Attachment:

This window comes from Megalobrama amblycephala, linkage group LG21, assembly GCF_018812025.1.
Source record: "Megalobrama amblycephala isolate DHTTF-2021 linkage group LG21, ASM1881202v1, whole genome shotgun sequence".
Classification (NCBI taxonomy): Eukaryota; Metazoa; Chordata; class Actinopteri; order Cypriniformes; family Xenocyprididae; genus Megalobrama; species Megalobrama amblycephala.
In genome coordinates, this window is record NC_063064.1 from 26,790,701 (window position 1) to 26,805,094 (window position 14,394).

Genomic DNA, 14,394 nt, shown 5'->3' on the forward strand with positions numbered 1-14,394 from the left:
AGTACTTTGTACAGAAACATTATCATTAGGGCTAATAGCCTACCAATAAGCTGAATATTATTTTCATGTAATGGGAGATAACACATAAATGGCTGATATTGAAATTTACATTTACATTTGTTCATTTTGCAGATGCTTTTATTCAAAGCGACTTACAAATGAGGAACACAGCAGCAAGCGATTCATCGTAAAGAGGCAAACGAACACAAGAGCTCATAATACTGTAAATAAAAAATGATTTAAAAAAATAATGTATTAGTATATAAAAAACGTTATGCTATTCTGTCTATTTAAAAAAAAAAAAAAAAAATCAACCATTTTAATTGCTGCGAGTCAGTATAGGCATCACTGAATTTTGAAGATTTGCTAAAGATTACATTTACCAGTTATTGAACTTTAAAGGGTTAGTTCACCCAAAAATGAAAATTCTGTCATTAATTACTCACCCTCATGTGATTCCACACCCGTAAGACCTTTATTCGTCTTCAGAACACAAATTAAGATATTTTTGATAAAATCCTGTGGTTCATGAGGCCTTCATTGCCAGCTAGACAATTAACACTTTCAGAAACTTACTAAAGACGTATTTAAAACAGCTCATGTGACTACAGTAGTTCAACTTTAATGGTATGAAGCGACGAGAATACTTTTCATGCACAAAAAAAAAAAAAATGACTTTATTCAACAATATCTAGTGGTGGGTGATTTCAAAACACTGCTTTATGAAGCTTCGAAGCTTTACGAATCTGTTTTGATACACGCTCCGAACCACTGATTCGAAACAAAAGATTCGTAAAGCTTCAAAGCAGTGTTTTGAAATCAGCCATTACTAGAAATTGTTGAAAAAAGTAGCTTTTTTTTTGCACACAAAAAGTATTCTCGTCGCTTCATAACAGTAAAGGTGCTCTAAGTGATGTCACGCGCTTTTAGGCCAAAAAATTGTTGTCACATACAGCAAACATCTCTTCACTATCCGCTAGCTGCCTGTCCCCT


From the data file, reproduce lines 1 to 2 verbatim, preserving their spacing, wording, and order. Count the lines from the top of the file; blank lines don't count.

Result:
This window comes from Megalobrama amblycephala, linkage group LG21, assembly GCF_018812025.1.
Source record: "Megalobrama amblycephala isolate DHTTF-2021 linkage group LG21, ASM1881202v1, whole genome shotgun sequence".